(Recasts with announcement, central bank comments)
MEXICO CITY, May 17 (Reuters) - Mexico’s central bank held its benchmark interest rate steady on Thursday, and policymakers warned that uncertainty surrounding trade talks with the United States and Canada as well as domestic elections could negatively affect the peso.
The Banco de Mexico’s governing board unanimously voted to keep the key rate steady at 7.50 percent, unchanged for a second meeting in a row after a string of increases, as forecast by 21 of 25 analysts polled by Reuters.
The bank’s policymakers said the current rate should help inflation fall back to their 3 percent target and that they were closely following potential inflation pressures from a weaker peso, adding they could hike in a timely manner, if needed.
“In the presence of a highly uncertain environment, the balance of risks for inflation in relation to its expected path remains biased upwards,” the central bank said in its statement.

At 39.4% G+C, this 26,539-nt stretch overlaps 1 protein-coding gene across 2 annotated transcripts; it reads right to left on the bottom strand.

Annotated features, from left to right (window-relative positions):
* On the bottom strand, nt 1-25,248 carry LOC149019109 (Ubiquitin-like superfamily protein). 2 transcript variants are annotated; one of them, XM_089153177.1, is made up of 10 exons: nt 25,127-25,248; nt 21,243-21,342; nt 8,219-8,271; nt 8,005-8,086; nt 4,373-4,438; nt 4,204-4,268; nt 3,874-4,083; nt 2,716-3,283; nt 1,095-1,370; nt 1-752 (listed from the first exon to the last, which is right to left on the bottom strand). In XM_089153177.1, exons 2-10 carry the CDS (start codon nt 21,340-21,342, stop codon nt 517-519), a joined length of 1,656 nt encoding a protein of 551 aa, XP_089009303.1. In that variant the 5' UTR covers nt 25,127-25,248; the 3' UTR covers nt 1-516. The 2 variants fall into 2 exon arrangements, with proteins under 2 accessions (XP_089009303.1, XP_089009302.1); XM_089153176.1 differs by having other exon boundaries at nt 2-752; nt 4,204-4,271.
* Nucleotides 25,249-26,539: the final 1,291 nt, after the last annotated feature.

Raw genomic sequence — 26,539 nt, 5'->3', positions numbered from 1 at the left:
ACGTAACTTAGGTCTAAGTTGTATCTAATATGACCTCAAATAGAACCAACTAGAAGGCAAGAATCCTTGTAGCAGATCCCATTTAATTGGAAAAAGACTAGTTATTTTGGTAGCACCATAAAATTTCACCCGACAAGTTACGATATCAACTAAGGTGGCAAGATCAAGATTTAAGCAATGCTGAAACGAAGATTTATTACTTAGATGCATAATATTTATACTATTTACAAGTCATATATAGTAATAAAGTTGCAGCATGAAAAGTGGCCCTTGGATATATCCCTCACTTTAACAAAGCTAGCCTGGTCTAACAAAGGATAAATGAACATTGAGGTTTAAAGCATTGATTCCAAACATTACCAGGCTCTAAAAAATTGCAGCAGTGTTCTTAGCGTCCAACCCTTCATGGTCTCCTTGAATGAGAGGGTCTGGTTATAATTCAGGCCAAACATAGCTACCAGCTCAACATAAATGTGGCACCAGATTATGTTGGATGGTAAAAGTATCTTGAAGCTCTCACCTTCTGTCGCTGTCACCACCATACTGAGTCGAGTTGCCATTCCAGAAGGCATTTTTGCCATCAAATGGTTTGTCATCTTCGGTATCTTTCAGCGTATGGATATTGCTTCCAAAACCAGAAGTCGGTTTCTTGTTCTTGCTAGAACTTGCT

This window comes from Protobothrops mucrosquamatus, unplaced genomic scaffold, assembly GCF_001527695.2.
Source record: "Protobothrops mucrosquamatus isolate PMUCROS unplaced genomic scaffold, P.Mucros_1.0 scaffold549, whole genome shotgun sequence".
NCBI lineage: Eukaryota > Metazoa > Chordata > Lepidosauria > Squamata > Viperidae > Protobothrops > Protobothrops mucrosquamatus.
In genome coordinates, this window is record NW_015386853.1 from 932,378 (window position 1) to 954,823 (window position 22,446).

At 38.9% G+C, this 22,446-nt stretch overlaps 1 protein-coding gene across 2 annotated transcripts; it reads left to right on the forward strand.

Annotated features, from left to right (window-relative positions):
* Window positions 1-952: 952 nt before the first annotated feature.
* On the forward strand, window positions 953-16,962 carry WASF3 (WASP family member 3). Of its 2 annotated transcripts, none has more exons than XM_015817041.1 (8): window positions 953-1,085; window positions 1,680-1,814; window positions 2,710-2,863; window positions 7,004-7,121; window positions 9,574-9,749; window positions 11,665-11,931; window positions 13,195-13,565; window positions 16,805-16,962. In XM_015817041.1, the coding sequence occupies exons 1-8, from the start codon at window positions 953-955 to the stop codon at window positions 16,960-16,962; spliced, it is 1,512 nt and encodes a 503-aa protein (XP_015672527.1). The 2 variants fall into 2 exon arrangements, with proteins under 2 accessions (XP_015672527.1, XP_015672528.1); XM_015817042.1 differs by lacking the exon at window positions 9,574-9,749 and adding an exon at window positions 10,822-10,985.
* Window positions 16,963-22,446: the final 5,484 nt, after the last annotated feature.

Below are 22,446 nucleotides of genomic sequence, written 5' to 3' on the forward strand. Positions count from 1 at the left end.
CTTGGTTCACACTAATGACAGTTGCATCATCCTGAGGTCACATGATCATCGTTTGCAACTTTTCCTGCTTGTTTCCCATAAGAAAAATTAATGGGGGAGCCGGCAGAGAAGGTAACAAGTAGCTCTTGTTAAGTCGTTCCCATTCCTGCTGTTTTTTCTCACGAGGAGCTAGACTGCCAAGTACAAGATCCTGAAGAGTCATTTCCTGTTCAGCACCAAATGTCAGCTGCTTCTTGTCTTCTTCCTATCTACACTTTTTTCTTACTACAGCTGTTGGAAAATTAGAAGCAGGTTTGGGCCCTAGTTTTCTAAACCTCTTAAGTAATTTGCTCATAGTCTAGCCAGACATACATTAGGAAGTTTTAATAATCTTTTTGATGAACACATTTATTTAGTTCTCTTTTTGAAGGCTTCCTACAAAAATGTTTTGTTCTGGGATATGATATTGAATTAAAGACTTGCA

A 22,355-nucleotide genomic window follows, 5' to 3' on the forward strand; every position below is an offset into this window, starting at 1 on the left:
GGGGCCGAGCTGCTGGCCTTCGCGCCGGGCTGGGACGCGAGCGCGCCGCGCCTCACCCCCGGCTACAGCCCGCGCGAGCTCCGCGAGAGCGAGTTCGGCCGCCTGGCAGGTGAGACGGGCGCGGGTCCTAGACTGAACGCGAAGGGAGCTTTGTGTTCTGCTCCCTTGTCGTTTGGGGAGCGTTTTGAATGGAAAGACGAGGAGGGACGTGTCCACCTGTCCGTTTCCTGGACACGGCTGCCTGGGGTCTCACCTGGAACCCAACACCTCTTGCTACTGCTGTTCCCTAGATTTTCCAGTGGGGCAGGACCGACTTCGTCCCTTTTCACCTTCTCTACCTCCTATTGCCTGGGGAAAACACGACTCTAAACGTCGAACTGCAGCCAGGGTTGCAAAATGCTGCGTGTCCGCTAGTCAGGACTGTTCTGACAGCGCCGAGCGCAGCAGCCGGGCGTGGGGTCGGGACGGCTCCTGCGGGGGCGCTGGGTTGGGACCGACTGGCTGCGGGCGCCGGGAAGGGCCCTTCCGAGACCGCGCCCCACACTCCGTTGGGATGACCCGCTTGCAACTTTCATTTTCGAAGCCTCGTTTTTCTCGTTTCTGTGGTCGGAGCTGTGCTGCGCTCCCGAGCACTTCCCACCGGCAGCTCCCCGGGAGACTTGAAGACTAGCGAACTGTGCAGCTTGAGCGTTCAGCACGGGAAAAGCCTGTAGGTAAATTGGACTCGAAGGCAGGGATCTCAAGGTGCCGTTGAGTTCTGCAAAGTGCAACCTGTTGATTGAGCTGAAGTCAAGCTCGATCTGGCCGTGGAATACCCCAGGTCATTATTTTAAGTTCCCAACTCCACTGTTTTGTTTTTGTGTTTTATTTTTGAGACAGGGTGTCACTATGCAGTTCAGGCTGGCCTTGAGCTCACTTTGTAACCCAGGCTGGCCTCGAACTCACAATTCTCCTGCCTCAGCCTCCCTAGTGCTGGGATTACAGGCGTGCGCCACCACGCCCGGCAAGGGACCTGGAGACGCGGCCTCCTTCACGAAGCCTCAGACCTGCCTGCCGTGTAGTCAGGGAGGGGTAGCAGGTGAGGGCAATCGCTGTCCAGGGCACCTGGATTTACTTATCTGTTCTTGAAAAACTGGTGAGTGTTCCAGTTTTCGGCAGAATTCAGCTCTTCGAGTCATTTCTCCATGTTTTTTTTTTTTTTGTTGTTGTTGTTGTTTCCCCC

Data this month showed annual inflation rate in April cooled to 4.55 percent, the lowest since late 2016.
The peso, meanwhile, has tumbled close to 5 percent this month to its weakest in more than a year, hit by a broadly stronger dollar. The central bank said “domestic factors” also weakened the currency.
Policymakers said the peso could be further hurt by “uncertainty” about Mexico’s presidential election on July 1, as well the renegotiation of the North American Free Trade Agreement (NAFTA).
Policymakers suggested they could act to defend the peso, if needed. “In the event of a scenario in which the real exchange rate would need to adjust, Banco de Mexico will make sure it is done in an orderly manner,” the bank said. (Reporting by Michael O’Boyle and Gabriel Stargardter; Editing by Steve Orlofsky)